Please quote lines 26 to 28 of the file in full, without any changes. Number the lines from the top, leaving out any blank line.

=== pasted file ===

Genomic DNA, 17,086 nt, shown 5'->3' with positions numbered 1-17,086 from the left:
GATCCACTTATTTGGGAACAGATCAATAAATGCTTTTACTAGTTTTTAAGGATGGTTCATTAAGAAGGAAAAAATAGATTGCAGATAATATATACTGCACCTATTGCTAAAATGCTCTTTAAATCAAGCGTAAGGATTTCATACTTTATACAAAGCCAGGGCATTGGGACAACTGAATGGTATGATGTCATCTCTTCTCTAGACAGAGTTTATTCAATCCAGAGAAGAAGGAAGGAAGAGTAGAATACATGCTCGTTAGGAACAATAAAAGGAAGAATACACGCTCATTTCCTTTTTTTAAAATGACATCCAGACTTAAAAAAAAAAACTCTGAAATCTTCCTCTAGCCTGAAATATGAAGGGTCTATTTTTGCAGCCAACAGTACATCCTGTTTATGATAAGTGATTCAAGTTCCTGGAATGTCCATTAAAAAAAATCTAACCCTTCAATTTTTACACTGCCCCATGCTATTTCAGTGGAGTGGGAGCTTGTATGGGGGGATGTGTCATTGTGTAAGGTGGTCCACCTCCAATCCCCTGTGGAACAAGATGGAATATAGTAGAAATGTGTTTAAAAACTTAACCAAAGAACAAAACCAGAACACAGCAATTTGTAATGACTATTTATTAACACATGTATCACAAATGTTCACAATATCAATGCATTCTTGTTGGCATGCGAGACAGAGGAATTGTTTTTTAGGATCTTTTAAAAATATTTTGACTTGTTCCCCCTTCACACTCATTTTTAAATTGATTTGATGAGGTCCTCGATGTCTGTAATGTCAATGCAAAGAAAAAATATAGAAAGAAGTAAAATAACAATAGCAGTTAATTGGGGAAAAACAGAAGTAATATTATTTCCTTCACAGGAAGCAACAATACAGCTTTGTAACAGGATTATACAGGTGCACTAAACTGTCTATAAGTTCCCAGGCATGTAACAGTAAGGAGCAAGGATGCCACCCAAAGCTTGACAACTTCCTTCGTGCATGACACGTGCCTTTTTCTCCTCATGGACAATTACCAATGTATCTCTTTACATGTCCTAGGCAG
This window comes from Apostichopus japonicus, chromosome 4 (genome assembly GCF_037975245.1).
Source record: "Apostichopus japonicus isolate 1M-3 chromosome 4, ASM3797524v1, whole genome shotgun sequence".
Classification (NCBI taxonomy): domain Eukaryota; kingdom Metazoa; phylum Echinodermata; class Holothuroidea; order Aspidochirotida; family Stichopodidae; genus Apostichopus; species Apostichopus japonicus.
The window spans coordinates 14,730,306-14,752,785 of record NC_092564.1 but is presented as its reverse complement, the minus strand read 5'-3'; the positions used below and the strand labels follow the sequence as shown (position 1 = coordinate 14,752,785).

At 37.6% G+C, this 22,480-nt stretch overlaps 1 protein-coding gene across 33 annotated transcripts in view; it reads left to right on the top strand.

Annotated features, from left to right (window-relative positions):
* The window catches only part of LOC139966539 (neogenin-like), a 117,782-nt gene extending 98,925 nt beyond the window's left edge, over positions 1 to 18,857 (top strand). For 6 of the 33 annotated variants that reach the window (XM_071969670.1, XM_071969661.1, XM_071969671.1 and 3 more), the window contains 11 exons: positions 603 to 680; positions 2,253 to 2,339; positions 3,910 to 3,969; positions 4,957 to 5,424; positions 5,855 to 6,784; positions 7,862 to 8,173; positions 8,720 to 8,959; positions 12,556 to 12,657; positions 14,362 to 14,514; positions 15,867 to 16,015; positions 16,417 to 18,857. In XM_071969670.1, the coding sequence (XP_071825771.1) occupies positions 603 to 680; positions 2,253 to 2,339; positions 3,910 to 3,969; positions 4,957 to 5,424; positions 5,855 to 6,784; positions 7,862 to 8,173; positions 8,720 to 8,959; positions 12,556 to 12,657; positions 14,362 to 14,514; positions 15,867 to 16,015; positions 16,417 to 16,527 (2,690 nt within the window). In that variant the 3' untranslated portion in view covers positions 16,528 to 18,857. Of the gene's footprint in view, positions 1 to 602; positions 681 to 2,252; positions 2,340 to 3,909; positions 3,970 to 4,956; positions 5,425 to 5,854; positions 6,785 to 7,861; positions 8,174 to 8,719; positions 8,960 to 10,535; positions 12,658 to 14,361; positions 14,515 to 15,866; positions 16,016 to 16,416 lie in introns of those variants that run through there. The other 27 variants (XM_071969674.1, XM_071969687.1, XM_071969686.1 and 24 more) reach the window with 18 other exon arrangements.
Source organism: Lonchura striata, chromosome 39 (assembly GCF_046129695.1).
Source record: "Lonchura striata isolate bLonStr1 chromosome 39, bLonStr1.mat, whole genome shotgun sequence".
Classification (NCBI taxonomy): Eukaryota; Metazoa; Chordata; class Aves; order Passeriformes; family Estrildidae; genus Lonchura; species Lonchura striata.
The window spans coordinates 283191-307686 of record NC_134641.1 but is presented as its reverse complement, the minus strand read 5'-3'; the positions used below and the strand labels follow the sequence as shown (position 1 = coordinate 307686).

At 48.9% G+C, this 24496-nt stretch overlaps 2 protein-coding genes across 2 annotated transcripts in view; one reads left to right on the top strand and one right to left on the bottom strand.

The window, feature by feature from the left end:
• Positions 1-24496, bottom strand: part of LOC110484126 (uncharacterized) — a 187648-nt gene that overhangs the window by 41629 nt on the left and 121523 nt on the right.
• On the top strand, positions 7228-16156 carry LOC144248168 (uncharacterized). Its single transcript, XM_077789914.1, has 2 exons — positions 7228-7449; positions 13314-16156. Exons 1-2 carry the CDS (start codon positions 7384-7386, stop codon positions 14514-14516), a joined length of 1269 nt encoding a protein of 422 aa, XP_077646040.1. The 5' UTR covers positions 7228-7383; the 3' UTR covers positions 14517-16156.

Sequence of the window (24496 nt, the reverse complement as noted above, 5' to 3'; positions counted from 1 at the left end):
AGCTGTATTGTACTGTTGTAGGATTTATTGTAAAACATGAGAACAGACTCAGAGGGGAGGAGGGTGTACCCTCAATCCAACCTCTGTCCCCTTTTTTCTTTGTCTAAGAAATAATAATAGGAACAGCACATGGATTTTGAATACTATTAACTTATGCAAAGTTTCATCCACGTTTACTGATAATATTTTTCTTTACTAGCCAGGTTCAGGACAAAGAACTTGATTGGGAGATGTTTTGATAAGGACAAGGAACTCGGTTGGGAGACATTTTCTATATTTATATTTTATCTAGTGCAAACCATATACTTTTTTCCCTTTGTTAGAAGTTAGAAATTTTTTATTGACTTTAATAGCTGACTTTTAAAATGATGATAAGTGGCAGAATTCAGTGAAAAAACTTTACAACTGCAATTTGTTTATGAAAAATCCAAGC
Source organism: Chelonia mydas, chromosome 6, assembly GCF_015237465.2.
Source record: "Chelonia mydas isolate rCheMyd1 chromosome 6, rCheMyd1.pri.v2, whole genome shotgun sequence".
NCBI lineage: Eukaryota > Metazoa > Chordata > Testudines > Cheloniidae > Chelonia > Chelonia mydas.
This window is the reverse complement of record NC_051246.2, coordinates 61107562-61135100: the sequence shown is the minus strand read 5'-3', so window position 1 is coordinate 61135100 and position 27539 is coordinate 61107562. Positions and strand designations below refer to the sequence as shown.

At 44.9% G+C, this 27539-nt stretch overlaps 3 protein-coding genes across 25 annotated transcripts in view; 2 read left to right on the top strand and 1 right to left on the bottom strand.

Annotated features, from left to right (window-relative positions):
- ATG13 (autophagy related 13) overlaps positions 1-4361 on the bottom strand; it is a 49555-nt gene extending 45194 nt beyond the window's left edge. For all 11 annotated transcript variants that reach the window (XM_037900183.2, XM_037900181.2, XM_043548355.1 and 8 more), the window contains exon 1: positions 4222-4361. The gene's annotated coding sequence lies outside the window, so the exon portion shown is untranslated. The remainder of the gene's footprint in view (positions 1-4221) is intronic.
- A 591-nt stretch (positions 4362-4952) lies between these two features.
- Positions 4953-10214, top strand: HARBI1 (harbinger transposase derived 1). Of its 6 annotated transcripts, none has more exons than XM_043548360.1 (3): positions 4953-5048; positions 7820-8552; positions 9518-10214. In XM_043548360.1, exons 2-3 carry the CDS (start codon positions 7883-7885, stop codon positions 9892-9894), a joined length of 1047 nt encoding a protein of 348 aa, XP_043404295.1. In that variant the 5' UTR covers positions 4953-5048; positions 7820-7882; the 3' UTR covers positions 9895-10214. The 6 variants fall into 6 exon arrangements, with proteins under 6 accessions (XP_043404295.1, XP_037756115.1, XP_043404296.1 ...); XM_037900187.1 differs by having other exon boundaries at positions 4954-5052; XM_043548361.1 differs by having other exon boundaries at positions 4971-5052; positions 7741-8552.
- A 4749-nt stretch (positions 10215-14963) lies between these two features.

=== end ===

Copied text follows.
- ATG13 (autophagy related 13) overlaps positions 1-4361 on the bottom strand; it is a 49555-nt gene extending 45194 nt beyond the window's left edge. For all 11 annotated transcript variants that reach the window (XM_037900183.2, XM_037900181.2, XM_043548355.1 and 8 more), the window contains exon 1: positions 4222-4361. The gene's annotated coding sequence lies outside the window, so the exon portion shown is untranslated. The remainder of the gene's footprint in view (positions 1-4221) is intronic.
- A 591-nt stretch (positions 4362-4952) lies between these two features.
- Positions 4953-10214, top strand: HARBI1 (harbinger transposase derived 1). Of its 6 annotated transcripts, none has more exons than XM_043548360.1 (3): positions 4953-5048; positions 7820-8552; positions 9518-10214. In XM_043548360.1, exons 2-3 carry the CDS (start codon positions 7883-7885, stop codon positions 9892-9894), a joined length of 1047 nt encoding a protein of 348 aa, XP_043404295.1. In that variant the 5' UTR covers positions 4953-5048; positions 7820-7882; the 3' UTR covers positions 9895-10214. The 6 variants fall into 6 exon arrangements, with proteins under 6 accessions (XP_043404295.1, XP_037756115.1, XP_043404296.1 ...); XM_037900187.1 differs by having other exon boundaries at positions 4954-5052; XM_043548361.1 differs by having other exon boundaries at positions 4971-5052; positions 7741-8552.